1. reproductive success is an increasing function of material payoffs, and
  2. individual preferences are inherited either by genetic transmission or imitation,

it has been claimed that certain preferences (at least in particular environments) may be rationalised as evolutionarily stable. This argument has—without much rigour—been employed to equate preferences with maximal material payoffs (Friedman 1953, 22). Both of these assumptions have been criticised. Many preferences are at least ambiguous with respect to their fitness effects (think a preference for living in Europe over living in the US, or a preference for realistic over romantic literature). And it is controversial whether preferences are inherited or transmitted. Hence the evolutionary stability of preferences provides at most an incomplete account of preference change. Given the unboundedness of preferences, the prospects of a comprehensive account of valuational change along these lines therefore look somewhat dim.

Hansson (1995) suggests the differentiation of valuational change into preference formation and preference change, and constructs a formalised model of preference change proper. If an agent forms a specific preference as a result of some experience, further changes in her overall preference state are often necessary to regain consistency. The model of preference change proper shows which path consistency restoration will take, conditional on the previous state and the available dynamic information, and it determines what the ensuing state will look like.

7. Preference combination

One of the central issues in the social sciences is how to make decisions that reflect the choices and preferences of individuals.

7.1 Aggregation and voting

Two major types of combinations of preferences are relevant in social science and social philosophy. First, an official such as a social planner may have the task to satisfy the preferences or choices of individuals as far as possible, which is not easily done if their opinions diverge. Such an official will need some form of aggregation procedure that can be used to make a decision that is based on individual wishes. Secondly, individuals can make a joint decision, which is normally done by using some form of voting procedure.

In the former case, it would seem reasonable for the social planner to use (individual) preferences as inputs into the procedure, whereas its outcome will be a (social) choice. In other words, this will typically be a preference-to-choice procedure. A practical reason for this is that in order to obtain a workable solution to a social problem, the planner can use information not only about what each individual would prefer most but also about how they value other alternatives.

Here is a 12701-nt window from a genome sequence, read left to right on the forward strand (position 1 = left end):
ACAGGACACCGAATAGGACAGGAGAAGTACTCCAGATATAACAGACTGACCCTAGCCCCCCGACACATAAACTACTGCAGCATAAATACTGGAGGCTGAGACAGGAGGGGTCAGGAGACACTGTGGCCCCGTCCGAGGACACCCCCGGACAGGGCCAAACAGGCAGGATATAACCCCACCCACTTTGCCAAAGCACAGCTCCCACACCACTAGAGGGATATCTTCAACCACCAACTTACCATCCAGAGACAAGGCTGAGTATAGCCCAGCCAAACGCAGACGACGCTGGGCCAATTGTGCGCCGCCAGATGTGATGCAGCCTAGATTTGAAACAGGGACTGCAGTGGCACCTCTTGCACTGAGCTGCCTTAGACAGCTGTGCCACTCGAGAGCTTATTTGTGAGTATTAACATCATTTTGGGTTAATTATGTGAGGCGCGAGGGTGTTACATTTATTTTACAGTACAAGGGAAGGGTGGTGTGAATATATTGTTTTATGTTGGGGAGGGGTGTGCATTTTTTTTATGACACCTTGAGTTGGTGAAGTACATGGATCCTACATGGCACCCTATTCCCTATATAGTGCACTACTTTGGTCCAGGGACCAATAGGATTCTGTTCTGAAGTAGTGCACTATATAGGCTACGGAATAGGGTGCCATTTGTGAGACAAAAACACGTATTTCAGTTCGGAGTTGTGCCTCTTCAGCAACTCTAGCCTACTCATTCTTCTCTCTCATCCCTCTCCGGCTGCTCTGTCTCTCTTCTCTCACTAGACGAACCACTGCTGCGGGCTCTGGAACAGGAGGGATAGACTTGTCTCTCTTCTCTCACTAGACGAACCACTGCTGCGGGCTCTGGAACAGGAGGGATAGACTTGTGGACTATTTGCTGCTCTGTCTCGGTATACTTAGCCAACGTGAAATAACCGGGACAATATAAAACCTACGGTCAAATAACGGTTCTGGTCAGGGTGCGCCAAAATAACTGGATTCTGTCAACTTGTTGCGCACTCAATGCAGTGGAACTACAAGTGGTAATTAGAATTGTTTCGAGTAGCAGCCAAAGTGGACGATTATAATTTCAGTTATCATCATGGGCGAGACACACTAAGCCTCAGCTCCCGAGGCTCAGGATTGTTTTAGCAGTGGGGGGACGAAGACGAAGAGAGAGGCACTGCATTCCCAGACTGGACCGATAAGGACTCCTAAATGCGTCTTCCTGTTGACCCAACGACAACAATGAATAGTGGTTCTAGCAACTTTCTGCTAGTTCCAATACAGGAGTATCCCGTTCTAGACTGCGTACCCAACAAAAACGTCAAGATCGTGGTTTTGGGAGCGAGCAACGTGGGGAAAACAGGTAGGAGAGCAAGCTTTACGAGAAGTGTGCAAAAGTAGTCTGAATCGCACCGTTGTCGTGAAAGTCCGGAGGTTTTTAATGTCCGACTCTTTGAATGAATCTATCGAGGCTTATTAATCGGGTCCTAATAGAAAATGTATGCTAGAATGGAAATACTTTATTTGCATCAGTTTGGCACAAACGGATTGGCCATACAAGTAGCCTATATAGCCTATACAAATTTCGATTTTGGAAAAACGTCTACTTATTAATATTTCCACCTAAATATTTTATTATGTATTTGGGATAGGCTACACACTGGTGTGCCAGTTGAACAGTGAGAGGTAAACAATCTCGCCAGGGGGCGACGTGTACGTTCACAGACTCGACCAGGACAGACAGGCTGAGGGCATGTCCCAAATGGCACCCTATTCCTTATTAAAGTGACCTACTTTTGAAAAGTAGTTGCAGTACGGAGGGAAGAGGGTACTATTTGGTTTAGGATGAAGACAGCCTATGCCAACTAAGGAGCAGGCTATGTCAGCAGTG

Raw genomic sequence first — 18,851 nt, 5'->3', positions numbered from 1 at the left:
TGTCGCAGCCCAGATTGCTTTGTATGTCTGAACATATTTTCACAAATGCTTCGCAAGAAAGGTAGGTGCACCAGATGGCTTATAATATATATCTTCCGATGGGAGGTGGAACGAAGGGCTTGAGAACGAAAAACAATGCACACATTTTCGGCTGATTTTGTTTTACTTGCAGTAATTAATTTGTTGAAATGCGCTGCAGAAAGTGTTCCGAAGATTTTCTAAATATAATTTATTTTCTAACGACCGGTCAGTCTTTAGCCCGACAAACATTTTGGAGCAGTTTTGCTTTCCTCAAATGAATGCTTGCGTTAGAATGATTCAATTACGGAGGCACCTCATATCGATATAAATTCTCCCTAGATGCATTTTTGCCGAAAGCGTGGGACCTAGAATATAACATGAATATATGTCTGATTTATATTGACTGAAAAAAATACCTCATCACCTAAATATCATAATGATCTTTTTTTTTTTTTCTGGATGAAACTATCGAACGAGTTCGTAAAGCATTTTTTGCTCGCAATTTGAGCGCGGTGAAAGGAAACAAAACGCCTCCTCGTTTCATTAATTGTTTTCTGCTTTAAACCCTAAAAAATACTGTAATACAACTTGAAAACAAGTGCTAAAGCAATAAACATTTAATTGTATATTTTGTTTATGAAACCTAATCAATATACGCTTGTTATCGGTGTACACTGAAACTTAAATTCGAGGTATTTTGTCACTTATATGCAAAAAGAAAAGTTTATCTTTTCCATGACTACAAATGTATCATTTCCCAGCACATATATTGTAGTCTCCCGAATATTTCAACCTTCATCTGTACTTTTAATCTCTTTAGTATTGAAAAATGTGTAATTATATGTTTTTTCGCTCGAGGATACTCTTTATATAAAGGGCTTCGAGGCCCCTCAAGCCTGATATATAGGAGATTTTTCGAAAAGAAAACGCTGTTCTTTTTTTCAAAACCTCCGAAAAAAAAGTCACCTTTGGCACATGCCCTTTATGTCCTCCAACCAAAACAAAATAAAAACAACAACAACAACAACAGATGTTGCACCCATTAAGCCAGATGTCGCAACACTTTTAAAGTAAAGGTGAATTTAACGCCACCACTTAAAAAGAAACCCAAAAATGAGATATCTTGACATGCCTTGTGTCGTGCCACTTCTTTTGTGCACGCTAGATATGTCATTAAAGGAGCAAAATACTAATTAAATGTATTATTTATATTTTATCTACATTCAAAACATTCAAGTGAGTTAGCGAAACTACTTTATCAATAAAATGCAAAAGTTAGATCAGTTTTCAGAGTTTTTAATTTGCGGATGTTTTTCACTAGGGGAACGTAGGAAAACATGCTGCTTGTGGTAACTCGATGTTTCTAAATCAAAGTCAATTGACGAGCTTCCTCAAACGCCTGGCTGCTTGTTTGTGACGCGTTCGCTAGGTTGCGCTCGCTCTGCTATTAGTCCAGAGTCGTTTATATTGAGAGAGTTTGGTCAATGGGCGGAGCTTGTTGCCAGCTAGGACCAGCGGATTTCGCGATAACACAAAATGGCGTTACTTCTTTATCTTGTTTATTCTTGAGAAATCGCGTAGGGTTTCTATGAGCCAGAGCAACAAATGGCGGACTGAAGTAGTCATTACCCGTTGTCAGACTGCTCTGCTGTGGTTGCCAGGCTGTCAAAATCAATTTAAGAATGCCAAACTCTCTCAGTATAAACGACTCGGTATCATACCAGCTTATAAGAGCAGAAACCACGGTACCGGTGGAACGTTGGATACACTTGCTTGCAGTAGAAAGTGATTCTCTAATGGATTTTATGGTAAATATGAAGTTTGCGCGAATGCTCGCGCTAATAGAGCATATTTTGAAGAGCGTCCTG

In contrast, a voting procedure does not consist in combining the preferences of the participants. The objects of combinations are votes, that in most voting systems take the form of opting for one of the alternatives under consideration. (Of course, individuals can be expected to vote in a way that reflects their preferences, but it is nevertheless the votes, not the preferences, that are inputs into the voting procedure.) Therefore, it is more adequate to represent voting as a choice-to-choice procedure.

These distinctions have often not been made in the literature on preference combinations. Most formal studies in this area have been devoted to preference-to-preference or preference-to-choice combinations, that are assumed to represent both joint decisions (voting) and decisions based on individual wishes. However, in the interpretation of formal results in this area, these distinctions can be essential.

7.2 Condorcet's paradox

Preference aggregation and social decision processes were studied already in the 18th century. The most important result from those studies is Condorcet's paradox.

To introduce the paradox, consider three individuals, i1, i2, and i3, who are going on a trip together. They have three countries to choose between, namely Argentina (A), Bolivia (B), and Columbia (C), and their decision will be made by simple majority. i1's preferences are as ABC, whereas i2's are BCA and i3's are CAB. It is then impossible for them to make a decision that is stable in the sense that no majority can be made against it. Hence, if i1 should manage to convince i3 to settle for A that is her second-best alternative, then i2 has reasons to form a coalition with i3 in favour of C. Then, however, it would be sensible for i1 and i2 to form instead a coalition in favour of B. This gives i3 a good motive to offer i1 a coalition in favour of C, etc.

Based on this result, it would seem natural to search for another voting procedure that differs from the majority method in not giving rise to this form of cycles. No such method was found, but it was not until the 20th century that formal results that refer to all possible voting (or decision) procedures were obtained.

7.3 Formal representation

The formal study of social choices and decisions is dominated by a fruitful formal model that was developed by Kenneth Arrow. In the Arrovian framework, collective decisions are modelled as aggregations of individual preferences over the options that the procedure has been set up to decide between. It is usually described as representing a voting procedure, and that terminology will be used here.

The model contains an n-tuple (vector) of individuals, namely those that take part in the voting procedure. The reason why the individuals are not represented as a set is that a set is unordered. In order to cover decision procedures in which individuals differ in their influence on the decision, the individuals must be distinguishable. This is obtained by using a vector representation.